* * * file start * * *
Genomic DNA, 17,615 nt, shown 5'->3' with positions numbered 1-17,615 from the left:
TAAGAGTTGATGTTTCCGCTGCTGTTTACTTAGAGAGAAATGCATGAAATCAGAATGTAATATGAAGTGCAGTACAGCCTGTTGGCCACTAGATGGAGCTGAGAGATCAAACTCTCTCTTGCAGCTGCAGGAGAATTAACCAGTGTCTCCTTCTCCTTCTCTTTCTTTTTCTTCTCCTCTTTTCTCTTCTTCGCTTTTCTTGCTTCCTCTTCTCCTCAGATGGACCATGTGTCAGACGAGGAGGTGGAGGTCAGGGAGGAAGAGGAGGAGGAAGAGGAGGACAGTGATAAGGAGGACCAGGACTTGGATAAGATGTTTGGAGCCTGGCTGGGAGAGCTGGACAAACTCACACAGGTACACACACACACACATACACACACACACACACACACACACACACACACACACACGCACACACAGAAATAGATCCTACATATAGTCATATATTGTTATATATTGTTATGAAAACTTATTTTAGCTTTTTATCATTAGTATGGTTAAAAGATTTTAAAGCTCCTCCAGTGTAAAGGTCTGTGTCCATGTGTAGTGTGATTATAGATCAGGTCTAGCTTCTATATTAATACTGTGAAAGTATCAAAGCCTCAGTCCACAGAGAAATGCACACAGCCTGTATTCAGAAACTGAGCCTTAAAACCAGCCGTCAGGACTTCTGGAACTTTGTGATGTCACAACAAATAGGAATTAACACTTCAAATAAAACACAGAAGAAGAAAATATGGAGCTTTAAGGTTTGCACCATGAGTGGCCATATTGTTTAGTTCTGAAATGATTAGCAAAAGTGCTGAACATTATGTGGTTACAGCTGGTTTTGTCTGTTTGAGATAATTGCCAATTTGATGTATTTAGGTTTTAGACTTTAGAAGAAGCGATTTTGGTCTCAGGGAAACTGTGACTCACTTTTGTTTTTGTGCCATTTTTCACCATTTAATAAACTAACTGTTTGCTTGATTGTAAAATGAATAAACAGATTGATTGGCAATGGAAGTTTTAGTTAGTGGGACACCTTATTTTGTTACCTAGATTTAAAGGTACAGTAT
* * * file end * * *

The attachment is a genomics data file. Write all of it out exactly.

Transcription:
Genomic DNA, 17,615 nt, shown 5'->3' with positions numbered 1-17,615 from the left:
TAAGAGTTGATGTTTCCGCTGCTGTTTACTTAGAGAGAAATGCATGAAATCAGAATGTAATATGAAGTGCAGTACAGCCTGTTGGCCACTAGATGGAGCTGAGAGATCAAACTCTCTCTTGCAGCTGCAGGAGAATTAACCAGTGTCTCCTTCTCCTTCTCTTTCTTTTTCTTCTCCTCTTTTCTCTTCTTCGCTTTTCTTGCTTCCTCTTCTCCTCAGATGGACCATGTGTCAGACGAGGAGGTGGAGGTCAGGGAGGAAGAGGAGGAGGAAGAGGAGGACAGTGATAAGGAGGACCAGGACTTGGATAAGATGTTTGGAGCCTGGCTGGGAGAGCTGGACAAACTCACACAGGTACACACACACACACATACACACACACACACACACACACACACACACACACACACGCACACACAGAAATAGATCCTACATATAGTCATATATTGTTATATATTGTTATGAAAACTTATTTTAGCTTTTTATCATTAGTATGGTTAAAAGATTTTAAAGCTCCTCCAGTGTAAAGGTCTGTGTCCATGTGTAGTGTGATTATAGATCAGGTCTAGCTTCTATATTAATACTGTGAAAGTATCAAAGCCTCAGTCCACAGAGAAATGCACACAGCCTGTATTCAGAAACTGAGCCTTAAAACCAGCCGTCAGGACTTCTGGAACTTTGTGATGTCACAACAAATAGGAATTAACACTTCAAATAAAACACAGAAGAAGAAAATATGGAGCTTTAAGGTTTGCACCATGAGTGGCCATATTGTTTAGTTCTGAAATGATTAGCAAAAGTGCTGAACATTATGTGGTTACAGCTGGTTTTGTCTGTTTGAGATAATTGCCAATTTGATGTATTTAGGTTTTAGACTTTAGAAGAAGCGATTTTGGTCTCAGGGAAACTGTGACTCACTTTTGTTTTTGTGCCATTTTTCACCATTTAATAAACTAACTGTTTGCTTGATTGTAAAATGAATAAACAGATTGATTGGCAATGGAAGTTTTAGTTAGTGGGACACCTTATTTTGTTACCTAGATTTAAAGGTACAGTAT